The 2020–’21 western elongation of Venus

A report of the Mercury & Venus Section. Director: P. G. Abel

This paper covers observations of Venus made during the 2020–2021 western elongation. Although the Director only received observations from a limited number of individuals, this was still sufficient to provide a narrative of the various interesting phenomena recorded during this time and allowed an estimation of the date of true dichotomy to be made.



The 2020–’21 western elongation commenced on 2020 Jun 3, when the planet entered inferior conjunction with the Sun. This date also marked the end of a splendid eastern elongation, which was covered by two papers published in this Journal.1,2 Venus was found in the morning skies; it proceeded to move away from the Earth, its apparent diameter decreasing and the phase increasing. The planet reached greatest western elongation on 2020 Aug 13,3 and continued to move away from us until Venus reached superior conjunction on 2021 Mar 26.3

It is, alas, usually the case that western elongations receive much less attention from observers than eastern ones. This is probably because observations are generally made in the pre-dawn skies, although this need not always be the case – indeed, the Director makes all his observations of Venus in the daytime sky regardless.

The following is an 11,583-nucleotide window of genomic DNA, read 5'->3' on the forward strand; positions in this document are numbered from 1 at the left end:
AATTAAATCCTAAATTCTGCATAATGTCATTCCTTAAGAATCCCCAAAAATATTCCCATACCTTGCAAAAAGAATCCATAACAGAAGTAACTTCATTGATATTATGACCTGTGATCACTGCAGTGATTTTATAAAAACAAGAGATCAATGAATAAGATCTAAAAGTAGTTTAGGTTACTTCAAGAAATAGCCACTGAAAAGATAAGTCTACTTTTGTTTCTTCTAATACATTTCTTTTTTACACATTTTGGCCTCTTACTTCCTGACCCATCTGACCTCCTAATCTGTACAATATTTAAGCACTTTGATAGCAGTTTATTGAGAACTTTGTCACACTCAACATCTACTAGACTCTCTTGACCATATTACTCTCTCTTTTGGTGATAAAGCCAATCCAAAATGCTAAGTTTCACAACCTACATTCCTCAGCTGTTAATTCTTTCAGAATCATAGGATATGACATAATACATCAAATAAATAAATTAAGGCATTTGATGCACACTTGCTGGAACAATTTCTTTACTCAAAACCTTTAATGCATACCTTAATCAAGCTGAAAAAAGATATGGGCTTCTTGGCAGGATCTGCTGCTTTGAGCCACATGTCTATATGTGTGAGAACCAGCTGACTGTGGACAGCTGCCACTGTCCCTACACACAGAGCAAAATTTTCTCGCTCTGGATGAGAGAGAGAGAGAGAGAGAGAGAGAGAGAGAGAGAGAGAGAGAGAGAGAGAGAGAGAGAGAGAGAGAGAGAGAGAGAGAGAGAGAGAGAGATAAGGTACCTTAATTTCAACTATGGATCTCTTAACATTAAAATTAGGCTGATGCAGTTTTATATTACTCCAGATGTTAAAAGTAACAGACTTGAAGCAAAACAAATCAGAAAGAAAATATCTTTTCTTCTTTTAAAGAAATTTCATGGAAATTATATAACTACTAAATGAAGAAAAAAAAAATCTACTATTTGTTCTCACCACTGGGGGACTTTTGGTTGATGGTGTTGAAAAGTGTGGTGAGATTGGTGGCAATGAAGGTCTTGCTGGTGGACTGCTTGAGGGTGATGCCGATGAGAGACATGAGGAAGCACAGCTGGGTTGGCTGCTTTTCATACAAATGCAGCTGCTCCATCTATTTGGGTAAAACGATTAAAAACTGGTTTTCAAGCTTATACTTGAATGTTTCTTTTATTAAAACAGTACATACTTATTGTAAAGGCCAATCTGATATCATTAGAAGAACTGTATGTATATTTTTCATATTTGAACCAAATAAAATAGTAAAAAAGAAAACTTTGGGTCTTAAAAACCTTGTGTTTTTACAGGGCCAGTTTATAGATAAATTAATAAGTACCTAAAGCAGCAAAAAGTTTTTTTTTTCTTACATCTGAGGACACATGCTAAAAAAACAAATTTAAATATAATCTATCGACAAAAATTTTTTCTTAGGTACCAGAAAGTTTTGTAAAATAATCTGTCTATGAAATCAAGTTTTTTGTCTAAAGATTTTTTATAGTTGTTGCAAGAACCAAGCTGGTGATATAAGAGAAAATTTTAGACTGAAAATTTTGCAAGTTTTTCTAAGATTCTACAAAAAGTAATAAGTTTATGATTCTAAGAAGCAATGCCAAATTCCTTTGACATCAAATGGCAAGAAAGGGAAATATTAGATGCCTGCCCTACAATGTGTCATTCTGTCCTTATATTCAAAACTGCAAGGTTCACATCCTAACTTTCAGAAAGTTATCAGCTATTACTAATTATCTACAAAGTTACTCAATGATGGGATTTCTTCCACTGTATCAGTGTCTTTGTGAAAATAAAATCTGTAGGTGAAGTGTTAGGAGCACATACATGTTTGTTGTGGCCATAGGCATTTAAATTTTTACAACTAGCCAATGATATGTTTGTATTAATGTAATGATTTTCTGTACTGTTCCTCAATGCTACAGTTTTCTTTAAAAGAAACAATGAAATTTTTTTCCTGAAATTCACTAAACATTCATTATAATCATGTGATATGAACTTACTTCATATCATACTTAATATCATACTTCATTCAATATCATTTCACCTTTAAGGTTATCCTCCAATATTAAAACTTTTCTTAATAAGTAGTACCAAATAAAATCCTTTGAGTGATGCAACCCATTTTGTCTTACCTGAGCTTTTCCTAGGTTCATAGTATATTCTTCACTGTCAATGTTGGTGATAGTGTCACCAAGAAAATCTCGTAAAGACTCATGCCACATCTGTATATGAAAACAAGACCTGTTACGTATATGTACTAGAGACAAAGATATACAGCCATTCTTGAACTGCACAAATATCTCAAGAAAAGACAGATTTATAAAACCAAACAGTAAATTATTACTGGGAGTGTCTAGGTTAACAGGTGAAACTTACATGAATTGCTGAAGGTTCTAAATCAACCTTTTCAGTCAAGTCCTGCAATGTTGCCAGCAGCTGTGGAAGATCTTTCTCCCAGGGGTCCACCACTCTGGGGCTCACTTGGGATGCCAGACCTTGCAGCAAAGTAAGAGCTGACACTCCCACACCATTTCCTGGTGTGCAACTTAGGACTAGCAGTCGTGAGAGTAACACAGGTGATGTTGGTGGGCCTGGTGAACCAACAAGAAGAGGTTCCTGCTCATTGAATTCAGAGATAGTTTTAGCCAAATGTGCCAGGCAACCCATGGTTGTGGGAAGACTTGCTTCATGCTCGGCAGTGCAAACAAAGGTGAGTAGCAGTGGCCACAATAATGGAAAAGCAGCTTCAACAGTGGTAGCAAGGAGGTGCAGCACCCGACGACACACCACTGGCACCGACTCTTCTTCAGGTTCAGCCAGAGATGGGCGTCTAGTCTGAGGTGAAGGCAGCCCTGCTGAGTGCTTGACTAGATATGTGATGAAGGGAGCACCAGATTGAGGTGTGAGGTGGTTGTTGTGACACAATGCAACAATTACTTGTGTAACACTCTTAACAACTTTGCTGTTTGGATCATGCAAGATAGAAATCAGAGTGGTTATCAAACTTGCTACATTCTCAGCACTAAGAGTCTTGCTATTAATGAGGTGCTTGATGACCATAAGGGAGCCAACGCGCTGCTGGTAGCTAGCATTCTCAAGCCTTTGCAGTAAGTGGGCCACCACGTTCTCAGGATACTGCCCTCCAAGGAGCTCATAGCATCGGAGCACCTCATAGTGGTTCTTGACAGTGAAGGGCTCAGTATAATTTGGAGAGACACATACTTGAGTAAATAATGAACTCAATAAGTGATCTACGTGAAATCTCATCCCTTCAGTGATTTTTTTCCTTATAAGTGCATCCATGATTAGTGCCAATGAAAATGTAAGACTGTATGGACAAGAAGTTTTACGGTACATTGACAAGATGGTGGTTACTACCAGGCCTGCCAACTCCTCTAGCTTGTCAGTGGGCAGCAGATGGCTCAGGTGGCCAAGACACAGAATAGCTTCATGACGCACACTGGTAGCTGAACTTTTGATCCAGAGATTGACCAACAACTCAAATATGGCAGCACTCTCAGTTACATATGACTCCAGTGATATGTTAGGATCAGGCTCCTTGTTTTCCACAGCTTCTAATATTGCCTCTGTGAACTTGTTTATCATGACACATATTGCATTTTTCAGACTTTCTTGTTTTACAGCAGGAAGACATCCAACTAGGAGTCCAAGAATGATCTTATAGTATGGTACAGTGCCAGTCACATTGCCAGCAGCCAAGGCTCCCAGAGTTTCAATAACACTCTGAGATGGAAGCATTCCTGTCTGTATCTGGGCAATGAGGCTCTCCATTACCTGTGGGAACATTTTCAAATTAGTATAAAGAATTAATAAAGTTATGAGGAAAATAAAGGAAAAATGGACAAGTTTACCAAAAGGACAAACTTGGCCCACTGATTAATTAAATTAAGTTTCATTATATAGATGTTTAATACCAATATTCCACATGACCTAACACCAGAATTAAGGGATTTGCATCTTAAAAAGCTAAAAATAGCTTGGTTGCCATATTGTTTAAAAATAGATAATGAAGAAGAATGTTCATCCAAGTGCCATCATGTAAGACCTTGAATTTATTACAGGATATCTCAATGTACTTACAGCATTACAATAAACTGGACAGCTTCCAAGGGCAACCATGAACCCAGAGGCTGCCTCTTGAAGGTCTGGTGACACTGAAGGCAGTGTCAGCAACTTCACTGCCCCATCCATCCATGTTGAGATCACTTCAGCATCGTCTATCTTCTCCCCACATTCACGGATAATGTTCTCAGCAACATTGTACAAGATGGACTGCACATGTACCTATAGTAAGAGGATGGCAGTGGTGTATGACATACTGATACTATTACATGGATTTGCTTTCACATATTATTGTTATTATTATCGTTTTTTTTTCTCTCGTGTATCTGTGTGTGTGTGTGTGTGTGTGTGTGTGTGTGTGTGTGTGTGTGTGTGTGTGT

That said, a total of 16 dedicated Section members communicated their observations to the Director on a regular basis, and the names of these observers together with their locations and instrumentation can be found in Table 1. During this elongation, two issues of the Section newsletter Messenger were produced: issues five and six contain many ‘raw’ observations which are not given in this report.4,5 Furthermore, two excellent articles by Manos Kardasis and Nick Haigh can be found in issue five, covering their own analysis of the remarkable wave phenomenon observed during the previous eastern elongation and reported by McKim, Abel & Kardasis (2020).6